Grande Prairie might prove to be the tip of the spear when it comes to a shift away from the RCMP in Alberta.
In a vote just after midnight Tuesday, the city’s council decided to set up a new municipal police force.
“Grande Prairie city council believes transitioning to a municipal police service will best serve our community and create a more locally responsive policing solution with local oversight, addressing local needs,” said Grande Prairie Mayor Jackie Clayton in a news release.
“We recognize and are grateful for the service of the RCMP in Grande Prairie and everything they’ve done to serve and protect our community.”
The National Police Federation, a union representing some 20,000 RCMP members, said the vote was almost unanimous with only one council member dissenting to ask for more time to study the shift.
“The majority council decision to transition away from the Grande Prairie RCMP has been entirely politically motivated, when politics have no place in policing decisions,” said NPF president Brian Sauvé in the release.
However, the NPF says it will turn its attention to helping members through the transition in the years ahead.
The move is expected to cost $19 million. The Alberta government recently said it would kick in $9.7 million over two years.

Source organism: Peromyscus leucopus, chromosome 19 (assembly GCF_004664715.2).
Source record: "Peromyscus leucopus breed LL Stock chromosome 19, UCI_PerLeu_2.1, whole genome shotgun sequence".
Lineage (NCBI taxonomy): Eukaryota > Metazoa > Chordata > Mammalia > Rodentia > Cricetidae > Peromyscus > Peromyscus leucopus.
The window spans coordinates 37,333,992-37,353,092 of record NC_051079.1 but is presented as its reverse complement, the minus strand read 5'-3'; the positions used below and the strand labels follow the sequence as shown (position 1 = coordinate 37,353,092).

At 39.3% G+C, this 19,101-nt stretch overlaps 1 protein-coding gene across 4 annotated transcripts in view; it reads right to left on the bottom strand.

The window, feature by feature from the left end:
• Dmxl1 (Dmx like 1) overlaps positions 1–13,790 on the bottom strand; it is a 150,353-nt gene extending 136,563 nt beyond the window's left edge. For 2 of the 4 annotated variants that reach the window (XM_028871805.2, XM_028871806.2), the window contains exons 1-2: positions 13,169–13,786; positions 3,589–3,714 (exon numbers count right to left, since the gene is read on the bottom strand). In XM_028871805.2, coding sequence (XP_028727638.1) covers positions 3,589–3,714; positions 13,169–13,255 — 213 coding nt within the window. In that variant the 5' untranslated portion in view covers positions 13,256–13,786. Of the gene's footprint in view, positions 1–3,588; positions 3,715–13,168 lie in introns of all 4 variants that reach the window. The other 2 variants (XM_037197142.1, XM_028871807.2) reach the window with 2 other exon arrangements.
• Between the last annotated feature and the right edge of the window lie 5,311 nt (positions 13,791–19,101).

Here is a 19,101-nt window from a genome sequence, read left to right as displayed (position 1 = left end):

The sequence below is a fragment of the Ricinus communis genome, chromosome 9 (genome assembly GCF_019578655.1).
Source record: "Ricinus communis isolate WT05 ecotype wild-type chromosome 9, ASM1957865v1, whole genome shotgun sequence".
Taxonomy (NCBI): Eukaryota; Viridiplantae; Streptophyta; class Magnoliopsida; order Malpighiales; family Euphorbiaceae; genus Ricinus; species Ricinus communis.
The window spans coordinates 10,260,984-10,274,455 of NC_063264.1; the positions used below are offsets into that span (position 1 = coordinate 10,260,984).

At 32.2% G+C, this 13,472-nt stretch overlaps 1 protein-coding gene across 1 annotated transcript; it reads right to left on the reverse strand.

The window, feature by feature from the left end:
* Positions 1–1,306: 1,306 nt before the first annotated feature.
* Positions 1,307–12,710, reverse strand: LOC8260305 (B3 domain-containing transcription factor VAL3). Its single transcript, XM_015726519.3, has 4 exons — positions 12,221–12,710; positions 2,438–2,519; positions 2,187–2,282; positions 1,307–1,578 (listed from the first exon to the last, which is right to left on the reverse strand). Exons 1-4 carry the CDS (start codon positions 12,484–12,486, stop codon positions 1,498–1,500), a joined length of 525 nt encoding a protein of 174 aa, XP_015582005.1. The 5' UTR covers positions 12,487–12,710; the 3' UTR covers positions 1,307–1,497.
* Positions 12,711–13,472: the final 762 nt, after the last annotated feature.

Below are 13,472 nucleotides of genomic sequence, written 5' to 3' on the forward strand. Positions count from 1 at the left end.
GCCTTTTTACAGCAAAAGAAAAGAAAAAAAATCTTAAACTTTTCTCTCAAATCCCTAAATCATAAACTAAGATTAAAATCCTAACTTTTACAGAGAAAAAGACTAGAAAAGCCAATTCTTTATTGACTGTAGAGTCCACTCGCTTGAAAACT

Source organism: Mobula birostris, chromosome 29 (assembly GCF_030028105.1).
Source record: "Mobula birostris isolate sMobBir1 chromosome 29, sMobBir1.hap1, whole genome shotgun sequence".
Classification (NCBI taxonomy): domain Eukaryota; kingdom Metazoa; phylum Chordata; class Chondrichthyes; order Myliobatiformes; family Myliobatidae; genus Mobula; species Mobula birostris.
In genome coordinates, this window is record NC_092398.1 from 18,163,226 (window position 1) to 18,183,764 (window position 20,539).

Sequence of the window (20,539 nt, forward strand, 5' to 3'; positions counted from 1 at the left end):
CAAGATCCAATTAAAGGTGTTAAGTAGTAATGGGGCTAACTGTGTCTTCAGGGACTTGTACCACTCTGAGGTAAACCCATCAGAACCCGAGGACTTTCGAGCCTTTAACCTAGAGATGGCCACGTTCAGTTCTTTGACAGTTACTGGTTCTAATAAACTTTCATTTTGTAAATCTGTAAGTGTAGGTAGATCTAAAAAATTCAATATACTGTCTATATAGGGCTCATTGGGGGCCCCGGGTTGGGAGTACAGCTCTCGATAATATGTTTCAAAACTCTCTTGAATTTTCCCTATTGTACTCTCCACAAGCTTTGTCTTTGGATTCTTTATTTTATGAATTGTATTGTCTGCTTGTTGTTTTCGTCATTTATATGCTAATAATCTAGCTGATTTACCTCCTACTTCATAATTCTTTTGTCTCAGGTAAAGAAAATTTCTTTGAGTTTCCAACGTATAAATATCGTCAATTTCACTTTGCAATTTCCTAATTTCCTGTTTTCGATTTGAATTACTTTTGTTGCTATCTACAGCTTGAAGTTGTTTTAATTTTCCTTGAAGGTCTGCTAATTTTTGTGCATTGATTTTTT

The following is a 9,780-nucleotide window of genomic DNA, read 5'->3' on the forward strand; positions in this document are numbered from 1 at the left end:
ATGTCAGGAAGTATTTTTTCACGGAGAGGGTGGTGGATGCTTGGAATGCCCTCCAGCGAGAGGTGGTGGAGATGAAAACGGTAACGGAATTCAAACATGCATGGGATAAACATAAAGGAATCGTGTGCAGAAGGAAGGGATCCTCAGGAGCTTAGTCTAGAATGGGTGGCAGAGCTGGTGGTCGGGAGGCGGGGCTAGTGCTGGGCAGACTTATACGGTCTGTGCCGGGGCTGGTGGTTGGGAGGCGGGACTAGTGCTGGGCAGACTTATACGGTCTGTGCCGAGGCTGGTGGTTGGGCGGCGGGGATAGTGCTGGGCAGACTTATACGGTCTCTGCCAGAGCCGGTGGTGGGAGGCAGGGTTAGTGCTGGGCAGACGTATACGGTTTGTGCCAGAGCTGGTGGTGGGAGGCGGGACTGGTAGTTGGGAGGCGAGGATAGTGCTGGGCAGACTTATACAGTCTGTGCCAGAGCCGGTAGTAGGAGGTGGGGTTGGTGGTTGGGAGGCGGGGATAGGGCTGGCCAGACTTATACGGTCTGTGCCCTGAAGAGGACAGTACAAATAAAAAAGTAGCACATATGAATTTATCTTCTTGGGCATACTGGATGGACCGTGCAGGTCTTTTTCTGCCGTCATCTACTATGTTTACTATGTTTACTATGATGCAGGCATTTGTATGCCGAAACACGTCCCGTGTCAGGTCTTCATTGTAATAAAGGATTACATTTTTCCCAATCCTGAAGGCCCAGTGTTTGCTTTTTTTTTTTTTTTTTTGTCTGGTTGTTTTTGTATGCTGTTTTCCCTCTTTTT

There have been several conversations across the country in recent years about the RCMP’s ability to effectively police.
Surrey, B.C., the only municipality of its size in Canada without its own police service, is caught up in a years-long drama over a bid to replace the RCMP with its own force. At the provincial level in British Columbia, an all-party panel of politicians recommended a provincial police force be set up.
Nova Scotia has heard calls to replace much of the service the RCMP provides with a regional policing model. New Brunswick’s former public safety minister, Ted Flemming, said that province could consider launching a provincial police force as well.
Since Jason Kenney was Alberta premier, the idea of booting the RCMP out in favour of a provincial police force has been discussed. Kenney was seen by some to be raising the idea as a rebuke to the federal government, but the measure was also floated as a possible solution to rural crime problems in Alberta.
But the idea does not have strong buy-in from the public or municipalities, and has been on the backburner, despite the current premier, Danielle Smith, stated her support for such a move.
The cost of Alberta adopting its own force would be significant — estimated at about $735 million each year on top of $366 million in start-up costs.
It costs Alberta about $500 million a year right now to pay for the RCMP and the federal government chips in $170 million.
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